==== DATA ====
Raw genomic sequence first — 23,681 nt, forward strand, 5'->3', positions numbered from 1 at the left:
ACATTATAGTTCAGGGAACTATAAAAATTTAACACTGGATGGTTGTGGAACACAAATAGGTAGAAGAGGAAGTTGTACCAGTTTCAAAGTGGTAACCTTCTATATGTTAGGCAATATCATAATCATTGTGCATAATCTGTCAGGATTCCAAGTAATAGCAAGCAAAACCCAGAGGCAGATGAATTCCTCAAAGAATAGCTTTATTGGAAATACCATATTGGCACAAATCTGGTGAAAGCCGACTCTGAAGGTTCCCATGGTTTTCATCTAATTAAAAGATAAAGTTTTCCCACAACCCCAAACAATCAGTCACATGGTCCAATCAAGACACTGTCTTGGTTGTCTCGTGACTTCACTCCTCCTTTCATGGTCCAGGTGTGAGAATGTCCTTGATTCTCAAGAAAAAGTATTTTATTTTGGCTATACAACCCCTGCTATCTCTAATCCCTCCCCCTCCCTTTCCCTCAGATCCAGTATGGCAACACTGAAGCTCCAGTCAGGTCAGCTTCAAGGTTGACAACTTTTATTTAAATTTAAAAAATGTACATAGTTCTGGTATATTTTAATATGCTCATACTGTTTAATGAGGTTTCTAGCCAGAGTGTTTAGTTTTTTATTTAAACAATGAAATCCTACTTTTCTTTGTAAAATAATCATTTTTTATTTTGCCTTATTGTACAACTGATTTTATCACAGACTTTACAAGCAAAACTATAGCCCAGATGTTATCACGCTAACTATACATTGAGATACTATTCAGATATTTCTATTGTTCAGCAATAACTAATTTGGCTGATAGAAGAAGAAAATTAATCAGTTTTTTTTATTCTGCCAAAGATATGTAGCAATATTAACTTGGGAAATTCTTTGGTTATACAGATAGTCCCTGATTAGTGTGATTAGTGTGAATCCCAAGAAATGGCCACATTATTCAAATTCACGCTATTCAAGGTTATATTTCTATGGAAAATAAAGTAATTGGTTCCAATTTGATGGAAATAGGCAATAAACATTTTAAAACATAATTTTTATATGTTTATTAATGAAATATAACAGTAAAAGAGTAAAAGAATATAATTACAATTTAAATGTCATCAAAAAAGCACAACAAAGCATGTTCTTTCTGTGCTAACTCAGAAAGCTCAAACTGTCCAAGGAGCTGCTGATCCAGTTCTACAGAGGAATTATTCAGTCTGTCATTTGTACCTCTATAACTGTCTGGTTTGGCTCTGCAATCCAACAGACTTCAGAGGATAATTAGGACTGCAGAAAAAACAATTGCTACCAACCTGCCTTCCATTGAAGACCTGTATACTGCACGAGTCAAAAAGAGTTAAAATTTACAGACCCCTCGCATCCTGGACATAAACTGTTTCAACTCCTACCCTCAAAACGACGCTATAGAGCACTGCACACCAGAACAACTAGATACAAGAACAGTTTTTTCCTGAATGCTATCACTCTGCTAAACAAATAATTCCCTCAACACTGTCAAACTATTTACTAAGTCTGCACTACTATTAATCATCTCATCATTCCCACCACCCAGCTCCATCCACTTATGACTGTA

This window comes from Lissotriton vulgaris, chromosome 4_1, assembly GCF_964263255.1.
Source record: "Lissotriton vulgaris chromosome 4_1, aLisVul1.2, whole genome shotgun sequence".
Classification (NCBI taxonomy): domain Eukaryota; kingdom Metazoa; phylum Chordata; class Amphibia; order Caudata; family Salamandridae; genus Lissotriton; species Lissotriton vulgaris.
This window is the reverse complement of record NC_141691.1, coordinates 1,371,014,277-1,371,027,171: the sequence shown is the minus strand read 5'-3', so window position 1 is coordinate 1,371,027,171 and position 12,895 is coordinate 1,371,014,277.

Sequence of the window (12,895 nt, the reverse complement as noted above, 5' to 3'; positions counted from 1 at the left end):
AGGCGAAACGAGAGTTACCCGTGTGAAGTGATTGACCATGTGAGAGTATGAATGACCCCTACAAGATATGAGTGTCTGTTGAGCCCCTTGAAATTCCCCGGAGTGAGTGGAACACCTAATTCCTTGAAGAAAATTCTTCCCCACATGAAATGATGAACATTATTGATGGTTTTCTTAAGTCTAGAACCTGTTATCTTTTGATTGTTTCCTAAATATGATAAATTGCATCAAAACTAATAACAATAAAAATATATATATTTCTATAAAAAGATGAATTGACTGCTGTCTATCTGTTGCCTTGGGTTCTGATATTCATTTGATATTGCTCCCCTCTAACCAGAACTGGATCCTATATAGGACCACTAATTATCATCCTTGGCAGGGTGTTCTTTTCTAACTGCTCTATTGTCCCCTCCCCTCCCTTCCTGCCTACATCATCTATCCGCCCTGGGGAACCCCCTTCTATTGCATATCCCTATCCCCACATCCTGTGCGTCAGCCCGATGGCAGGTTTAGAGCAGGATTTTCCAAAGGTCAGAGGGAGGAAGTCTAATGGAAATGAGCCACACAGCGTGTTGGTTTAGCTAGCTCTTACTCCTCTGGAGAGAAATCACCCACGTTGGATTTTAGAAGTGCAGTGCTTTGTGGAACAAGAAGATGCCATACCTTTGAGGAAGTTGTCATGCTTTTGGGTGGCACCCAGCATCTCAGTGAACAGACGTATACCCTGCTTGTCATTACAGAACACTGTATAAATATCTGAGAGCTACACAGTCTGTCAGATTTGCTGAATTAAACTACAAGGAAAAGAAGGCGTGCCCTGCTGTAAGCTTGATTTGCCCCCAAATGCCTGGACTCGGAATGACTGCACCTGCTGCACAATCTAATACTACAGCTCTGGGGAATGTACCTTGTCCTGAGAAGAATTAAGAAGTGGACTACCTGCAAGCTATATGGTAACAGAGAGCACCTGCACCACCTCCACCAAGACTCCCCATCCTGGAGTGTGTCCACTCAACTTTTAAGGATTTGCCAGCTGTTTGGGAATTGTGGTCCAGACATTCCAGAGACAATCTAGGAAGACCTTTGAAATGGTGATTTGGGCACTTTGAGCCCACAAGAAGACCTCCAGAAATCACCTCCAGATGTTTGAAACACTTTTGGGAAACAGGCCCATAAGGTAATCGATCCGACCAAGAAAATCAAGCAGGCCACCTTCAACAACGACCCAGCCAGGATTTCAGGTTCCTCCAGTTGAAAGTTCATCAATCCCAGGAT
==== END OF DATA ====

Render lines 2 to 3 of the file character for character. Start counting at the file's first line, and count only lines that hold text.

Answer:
ACATTATAGTTCAGGGAACTATAAAAATTTAACACTGGATGGTTGTGGAACACAAATAGGTAGAAGAGGAAGTTGTACCAGTTTCAAAGTGGTAACCTTCTATATGTTAGGCAATATCATAATCATTGTGCATAATCTGTCAGGATTCCAAGTAATAGCAAGCAAAACCCAGAGGCAGATGAATTCCTCAAAGAATAGCTTTATTGGAAATACCATATTGGCACAAATCTGGTGAAAGCCGACTCTGAAGGTTCCCATGGTTTTCATCTAATTAAAAGATAAAGTTTTCCCACAACCCCAAACAATCAGTCACATGGTCCAATCAAGACACTGTCTTGGTTGTCTCGTGACTTCACTCCTCCTTTCATGGTCCAGGTGTGAGAATGTCCTTGATTCTCAAGAAAAAGTATTTTATTTTGGCTATACAACCCCTGCTATCTCTAATCCCTCCCCCTCCCTTTCCCTCAGATCCAGTATGGCAACACTGAAGCTCCAGTCAGGTCAGCTTCAAGGTTGACAACTTTTATTTAAATTTAAAAAATGTACATAGTTCTGGTATATTTTAATATGCTCATACTGTTTAATGAGGTTTCTAGCCAGAGTGTTTAGTTTTTTATTTAAACAATGAAATCCTACTTTTCTTTGTAAAATAATCATTTTTTATTTTGCCTTATTGTACAACTGATTTTATCACAGACTTTACAAGCAAAACTATAGCCCAGATGTTATCACGCTAACTATACATTGAGATACTATTCAGATATTTCTATTGTTCAGCAATAACTAATTTGGCTGATAGAAGAAGAAAATTAATCAGTTTTTTTTATTCTGCCAAAGATATGTAGCAATATTAACTTGGGAAATTCTTTGGTTATACAGATAGTCCCTGATTAGTGTGATTAGTGTGAATCCCAAGAAATGGCCACATTATTCAAATTCACGCTATTCAAGGTTATATTTCTATGGAAAATAAAGTAATTGGTTCCAATTTGATGGAAATAGGCAATAAACATTTTAAAACATAATTTTTATATGTTTATTAATGAAATATAACAGTAAAAGAGTAAAAGAATATAATTACAATTTAAATGTCATCAAAAAAGCACAACAAAGCATGTTCTTTCTGTGCTAACTCAGAAAGCTCAAACTGTCCAAGGAGCTGCTGATCCAGTTCTACAGAGGAATTATTCAGTCTGTCATTTGTACCTCTATAACTGTCTGGTTTGGCTCTGCAATCCAACAGACTTCAGAGGATAATTAGGACTGCAGAAAAAACAATTGCTACCAACCTGCCTTCCATTGAAGACCTGTATACTGCACGAGTCAAAAAGAGTTAAAATTTACAGACCCCTCGCATCCTGGACATAAACTGTTTCAACTCCTACCCTCAAAACGACGCTATAGAGCACTGCACACCAGAACAACTAGATACAAGAACAGTTTTTTCCTGAATGCTATCACTCTGCTAAACAAATAATTCCCTCAACACTGTCAAACTATTTACTAAGTCTGCACTACTATTAATCATCTCATCATTCCCACCACCCAGCTCCATCCACTTATGACTGTA

This window comes from Lissotriton vulgaris, chromosome 4_1, assembly GCF_964263255.1.